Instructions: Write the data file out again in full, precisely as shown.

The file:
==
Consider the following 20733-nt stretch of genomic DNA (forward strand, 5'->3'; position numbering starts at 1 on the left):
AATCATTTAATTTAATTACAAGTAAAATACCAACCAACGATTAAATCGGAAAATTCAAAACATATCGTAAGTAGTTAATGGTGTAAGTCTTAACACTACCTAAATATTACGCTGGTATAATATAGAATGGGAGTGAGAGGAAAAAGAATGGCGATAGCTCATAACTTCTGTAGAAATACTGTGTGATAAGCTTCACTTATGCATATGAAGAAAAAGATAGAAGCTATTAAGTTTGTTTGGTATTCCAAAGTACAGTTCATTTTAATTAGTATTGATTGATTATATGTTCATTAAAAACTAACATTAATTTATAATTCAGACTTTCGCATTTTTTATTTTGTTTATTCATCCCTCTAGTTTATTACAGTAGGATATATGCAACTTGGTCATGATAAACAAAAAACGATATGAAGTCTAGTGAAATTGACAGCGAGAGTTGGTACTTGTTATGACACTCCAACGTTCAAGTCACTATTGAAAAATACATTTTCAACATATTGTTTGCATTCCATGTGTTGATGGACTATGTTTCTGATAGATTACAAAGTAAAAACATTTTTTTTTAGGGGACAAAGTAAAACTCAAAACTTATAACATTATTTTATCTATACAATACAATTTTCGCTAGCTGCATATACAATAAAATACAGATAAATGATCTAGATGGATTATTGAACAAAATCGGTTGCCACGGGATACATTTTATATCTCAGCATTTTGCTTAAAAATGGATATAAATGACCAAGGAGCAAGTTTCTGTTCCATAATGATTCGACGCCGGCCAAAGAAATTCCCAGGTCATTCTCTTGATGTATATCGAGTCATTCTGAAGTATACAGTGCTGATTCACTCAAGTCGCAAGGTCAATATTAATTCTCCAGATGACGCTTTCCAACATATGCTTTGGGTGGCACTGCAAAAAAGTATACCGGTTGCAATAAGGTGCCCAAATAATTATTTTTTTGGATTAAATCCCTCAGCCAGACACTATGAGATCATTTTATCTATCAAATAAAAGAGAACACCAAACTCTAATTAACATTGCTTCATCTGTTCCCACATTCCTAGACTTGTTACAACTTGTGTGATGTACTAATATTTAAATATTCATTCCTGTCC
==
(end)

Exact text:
Consider the following 20733-nt stretch of genomic DNA (forward strand, 5'->3'; position numbering starts at 1 on the left):
AATCATTTAATTTAATTACAAGTAAAATACCAACCAACGATTAAATCGGAAAATTCAAAACATATCGTAAGTAGTTAATGGTGTAAGTCTTAACACTACCTAAATATTACGCTGGTATAATATAGAATGGGAGTGAGAGGAAAAAGAATGGCGATAGCTCATAACTTCTGTAGAAATACTGTGTGATAAGCTTCACTTATGCATATGAAGAAAAAGATAGAAGCTATTAAGTTTGTTTGGTATTCCAAAGTACAGTTCATTTTAATTAGTATTGATTGATTATATGTTCATTAAAAACTAACATTAATTTATAATTCAGACTTTCGCATTTTTTATTTTGTTTATTCATCCCTCTAGTTTATTACAGTAGGATATATGCAACTTGGTCATGATAAACAAAAAACGATATGAAGTCTAGTGAAATTGACAGCGAGAGTTGGTACTTGTTATGACACTCCAACGTTCAAGTCACTATTGAAAAATACATTTTCAACATATTGTTTGCATTCCATGTGTTGATGGACTATGTTTCTGATAGATTACAAAGTAAAAACATTTTTTTTTAGGGGACAAAGTAAAACTCAAAACTTATAACATTATTTTATCTATACAATACAATTTTCGCTAGCTGCATATACAATAAAATACAGATAAATGATCTAGATGGATTATTGAACAAAATCGGTTGCCACGGGATACATTTTATATCTCAGCATTTTGCTTAAAAATGGATATAAATGACCAAGGAGCAAGTTTCTGTTCCATAATGATTCGACGCCGGCCAAAGAAATTCCCAGGTCATTCTCTTGATGTATATCGAGTCATTCTGAAGTATACAGTGCTGATTCACTCAAGTCGCAAGGTCAATATTAATTCTCCAGATGACGCTTTCCAACATATGCTTTGGGTGGCACTGCAAAAAAGTATACCGGTTGCAATAAGGTGCCCAAATAATTATTTTTTTGGATTAAATCCCTCAGCCAGACACTATGAGATCATTTTATCTATCAAATAAAAGAGAACACCAAACTCTAATTAACATTGCTTCATCTGTTCCCACATTCCTAGACTTGTTACAACTTGTGTGATGTACTAATATTTAAATATTCATTCCTGTCC